The war on poverty at age 50: What US social programs worked and which failed?

Harvard scholar Christopher Jencks reviews an edited volume, Legacies of the War on Poverty, where some of the best economists weigh in on what worked and what didn’t. Superb review. I learned a lot. The review was in two parts, and here’s the conclusion:

On the one hand, there have clearly been more successes than today’s Republicans acknowledge, at least in public. Raising Social Security benefits played a major part in cutting poverty among the elderly. The Earned Income Tax Credit cut poverty among single mothers. Food stamps improve living standards for most poor families. Medicaid also improves the lives of the poor. Even Section 8 rent subsidies, which I have not discussed, improve living standards among the poor families lucky enough to get one, although the money might do more good if it were distributed in a less random way. Head Start also turns out to help poor children stay on track for somewhat better lives than their parents had.

On the other hand, Republican claims that antipoverty programs were ineffective and wasteful also appear to have been well founded in many cases. Title I spending on elementary and secondary education has had few identifiable benefits, although the design of the program would make it hard to identify such benefits even if they existed. Relying on student loans rather than grants to finance the early years of higher education has discouraged an unknown number of low-income students from entering college, because of the fear that they will not be able to pay the loans back if they do not graduate. Job-training programs for the least employable have also yielded modest benefits. The community action programs that challenged the authority of elected local officials during the 1960s might have been a fine idea if they had been privately funded, but using federal money to pay for attacks on elected officials was a political disaster.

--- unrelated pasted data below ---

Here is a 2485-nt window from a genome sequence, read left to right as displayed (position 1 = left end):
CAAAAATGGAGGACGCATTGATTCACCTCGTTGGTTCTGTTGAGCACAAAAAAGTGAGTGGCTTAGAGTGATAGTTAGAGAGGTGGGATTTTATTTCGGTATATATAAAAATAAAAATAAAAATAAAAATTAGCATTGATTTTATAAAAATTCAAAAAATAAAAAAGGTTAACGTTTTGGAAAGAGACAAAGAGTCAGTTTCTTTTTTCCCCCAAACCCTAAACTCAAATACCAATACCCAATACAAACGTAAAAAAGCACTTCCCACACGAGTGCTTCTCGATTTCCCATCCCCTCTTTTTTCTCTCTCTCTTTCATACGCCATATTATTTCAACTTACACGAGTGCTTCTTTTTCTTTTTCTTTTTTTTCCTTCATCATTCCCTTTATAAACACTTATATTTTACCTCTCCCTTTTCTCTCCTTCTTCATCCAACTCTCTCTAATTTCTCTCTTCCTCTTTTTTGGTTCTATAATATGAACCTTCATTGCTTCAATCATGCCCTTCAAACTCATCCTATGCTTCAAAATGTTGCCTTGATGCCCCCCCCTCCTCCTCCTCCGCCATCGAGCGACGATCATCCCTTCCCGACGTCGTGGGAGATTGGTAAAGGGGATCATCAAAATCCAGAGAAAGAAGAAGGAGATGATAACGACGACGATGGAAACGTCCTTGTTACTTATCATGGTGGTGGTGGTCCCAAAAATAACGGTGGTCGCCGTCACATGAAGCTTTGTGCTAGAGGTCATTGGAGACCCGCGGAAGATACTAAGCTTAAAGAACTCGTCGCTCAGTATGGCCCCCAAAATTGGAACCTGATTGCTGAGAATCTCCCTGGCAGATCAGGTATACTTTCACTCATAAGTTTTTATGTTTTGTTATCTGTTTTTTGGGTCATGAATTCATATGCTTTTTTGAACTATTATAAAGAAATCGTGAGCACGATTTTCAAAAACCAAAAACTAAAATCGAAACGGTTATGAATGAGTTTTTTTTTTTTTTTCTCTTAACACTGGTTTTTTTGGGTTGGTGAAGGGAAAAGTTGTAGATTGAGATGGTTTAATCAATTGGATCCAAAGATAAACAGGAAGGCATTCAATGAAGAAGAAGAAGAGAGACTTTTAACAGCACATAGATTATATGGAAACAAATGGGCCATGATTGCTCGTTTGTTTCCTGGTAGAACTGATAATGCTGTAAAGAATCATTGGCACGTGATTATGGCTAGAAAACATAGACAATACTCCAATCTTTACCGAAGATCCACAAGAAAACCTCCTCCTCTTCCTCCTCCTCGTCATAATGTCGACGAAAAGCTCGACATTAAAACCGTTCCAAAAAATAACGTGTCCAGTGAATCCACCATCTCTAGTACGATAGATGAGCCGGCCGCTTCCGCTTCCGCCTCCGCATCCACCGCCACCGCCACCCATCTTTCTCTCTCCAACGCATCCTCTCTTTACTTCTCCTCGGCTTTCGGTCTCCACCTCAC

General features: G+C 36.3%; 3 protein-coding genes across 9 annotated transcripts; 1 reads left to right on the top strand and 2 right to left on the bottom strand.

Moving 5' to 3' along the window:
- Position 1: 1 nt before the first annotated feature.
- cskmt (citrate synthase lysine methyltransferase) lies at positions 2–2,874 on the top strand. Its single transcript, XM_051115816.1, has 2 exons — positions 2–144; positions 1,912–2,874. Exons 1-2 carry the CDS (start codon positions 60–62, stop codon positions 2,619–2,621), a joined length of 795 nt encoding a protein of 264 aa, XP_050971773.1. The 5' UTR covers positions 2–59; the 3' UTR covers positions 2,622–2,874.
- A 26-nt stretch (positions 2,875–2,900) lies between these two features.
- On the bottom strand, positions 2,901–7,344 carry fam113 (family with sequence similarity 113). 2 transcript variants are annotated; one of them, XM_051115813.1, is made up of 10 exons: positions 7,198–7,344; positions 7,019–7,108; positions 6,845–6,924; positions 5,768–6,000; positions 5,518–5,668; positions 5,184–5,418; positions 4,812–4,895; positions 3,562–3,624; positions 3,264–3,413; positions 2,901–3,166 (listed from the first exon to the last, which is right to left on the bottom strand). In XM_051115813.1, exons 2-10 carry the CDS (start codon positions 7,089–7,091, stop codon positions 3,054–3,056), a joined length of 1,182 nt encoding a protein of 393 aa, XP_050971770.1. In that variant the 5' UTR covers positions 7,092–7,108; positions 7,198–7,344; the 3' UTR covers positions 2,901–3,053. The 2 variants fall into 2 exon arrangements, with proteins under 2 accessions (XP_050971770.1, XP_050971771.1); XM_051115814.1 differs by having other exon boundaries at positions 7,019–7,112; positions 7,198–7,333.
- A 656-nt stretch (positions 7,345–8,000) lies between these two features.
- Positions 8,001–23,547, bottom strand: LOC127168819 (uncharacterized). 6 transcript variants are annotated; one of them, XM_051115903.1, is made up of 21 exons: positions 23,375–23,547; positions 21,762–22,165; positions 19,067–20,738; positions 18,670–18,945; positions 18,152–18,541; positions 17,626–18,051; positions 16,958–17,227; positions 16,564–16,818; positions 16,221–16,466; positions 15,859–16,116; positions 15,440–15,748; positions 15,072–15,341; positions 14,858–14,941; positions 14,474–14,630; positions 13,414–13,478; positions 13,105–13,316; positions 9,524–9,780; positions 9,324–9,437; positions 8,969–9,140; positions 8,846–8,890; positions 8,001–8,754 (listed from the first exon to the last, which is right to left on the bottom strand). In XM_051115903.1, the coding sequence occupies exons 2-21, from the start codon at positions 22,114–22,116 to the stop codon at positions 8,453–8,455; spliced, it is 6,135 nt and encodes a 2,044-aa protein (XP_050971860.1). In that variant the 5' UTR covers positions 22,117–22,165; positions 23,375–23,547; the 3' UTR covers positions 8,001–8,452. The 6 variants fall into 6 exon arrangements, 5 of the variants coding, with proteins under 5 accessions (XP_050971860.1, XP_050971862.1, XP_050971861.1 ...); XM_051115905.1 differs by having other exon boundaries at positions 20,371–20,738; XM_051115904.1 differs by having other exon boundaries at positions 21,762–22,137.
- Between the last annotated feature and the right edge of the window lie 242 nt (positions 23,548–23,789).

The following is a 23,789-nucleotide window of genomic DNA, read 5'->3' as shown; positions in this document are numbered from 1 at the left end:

The fact that the War on Poverty included some unsuccessful programs is not an indictment of the overall effort. Failures are an inevitable part of any program that requires experimentation. The problem is that most of these programs still exist. Job-training programs that don’t work still pop up and disappear. Title I of the Elementary and Secondary Education Act still pushes money into the hands of educators who do not raise poor children’s test scores. It has had little in the way of tangible results. Increasingly large student loans still allow colleges to raise tuition faster than family incomes rise, and rising costs still discourage many poor students from attending or completing college.

It takes time to produce disinterested assessments of political programs. The Government Accountability Office has done good assessments of some narrowly defined programs, but assessing strategic choices about how best to fight poverty has been left largely to journalists, university scholars, and organizations like the Russell Sage Foundation, which paid for Legacies. Scholars are not completely disinterested either, but in this case we can be grateful that a small group has helped us reach a more balanced judgment about a noble experiment. We did not lose the War on Poverty. We gained some ground. Quite a lot of ground.

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